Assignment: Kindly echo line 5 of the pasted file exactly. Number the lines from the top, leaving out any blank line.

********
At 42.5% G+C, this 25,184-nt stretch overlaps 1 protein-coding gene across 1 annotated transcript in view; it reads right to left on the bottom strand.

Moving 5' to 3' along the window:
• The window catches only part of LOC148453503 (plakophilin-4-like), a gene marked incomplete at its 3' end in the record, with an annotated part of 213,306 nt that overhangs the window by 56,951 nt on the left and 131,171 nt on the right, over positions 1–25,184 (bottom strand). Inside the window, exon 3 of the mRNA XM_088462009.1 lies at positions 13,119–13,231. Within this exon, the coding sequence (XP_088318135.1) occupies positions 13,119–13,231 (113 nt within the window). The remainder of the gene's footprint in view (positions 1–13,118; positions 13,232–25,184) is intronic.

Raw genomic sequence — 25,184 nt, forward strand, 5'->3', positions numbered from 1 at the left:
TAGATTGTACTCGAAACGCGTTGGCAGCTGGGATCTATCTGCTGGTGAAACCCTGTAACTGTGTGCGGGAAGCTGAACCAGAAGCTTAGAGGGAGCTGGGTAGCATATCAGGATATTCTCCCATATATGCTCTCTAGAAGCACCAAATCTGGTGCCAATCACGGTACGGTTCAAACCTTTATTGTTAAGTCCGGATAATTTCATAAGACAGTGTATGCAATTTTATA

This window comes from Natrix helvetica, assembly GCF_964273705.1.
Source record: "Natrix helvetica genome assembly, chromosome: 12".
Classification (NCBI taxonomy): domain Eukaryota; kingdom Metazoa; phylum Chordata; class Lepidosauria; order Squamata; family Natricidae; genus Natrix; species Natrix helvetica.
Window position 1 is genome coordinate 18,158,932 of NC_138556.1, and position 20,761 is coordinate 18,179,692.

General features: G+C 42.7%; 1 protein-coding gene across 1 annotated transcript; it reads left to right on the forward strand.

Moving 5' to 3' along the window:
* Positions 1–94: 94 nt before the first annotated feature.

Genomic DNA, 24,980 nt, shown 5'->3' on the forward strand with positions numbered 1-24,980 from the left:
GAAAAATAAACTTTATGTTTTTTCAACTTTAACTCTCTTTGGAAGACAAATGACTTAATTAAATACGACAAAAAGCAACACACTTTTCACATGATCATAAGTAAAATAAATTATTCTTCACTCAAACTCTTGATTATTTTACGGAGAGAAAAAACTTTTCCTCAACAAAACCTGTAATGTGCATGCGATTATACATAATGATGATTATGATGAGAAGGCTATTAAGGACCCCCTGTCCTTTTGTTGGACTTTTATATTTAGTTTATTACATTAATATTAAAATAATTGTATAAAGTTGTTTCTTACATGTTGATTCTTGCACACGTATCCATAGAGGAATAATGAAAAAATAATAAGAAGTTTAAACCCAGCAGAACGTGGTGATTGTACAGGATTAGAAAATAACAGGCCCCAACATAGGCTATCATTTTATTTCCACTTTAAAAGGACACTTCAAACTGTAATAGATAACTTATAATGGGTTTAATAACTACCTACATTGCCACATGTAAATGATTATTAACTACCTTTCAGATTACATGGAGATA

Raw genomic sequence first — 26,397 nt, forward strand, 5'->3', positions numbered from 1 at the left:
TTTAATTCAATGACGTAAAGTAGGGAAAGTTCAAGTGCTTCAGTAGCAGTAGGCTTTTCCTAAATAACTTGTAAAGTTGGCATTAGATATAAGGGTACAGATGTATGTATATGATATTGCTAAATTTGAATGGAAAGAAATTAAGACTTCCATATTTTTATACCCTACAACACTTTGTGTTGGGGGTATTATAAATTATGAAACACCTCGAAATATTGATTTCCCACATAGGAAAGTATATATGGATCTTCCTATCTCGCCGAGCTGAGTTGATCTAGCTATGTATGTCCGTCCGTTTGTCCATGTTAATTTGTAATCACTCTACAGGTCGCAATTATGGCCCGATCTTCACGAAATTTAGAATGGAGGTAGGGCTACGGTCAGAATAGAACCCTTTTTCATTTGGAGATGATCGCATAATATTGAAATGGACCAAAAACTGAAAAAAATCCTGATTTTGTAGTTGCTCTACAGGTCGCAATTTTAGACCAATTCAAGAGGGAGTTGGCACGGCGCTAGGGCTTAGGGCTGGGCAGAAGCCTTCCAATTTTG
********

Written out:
TAGATTGTACTCGAAACGCGTTGGCAGCTGGGATCTATCTGCTGGTGAAACCCTGTAACTGTGTGCGGGAAGCTGAACCAGAAGCTTAGAGGGAGCTGGGTAGCATATCAGGATATTCTCCCATATATGCTCTCTAGAAGCACCAAATCTGGTGCCAATCACGGTACGGTTCAAACCTTTATTGTTAAGTCCGGATAATTTCATAAGACAGTGTATGCAATTTTATA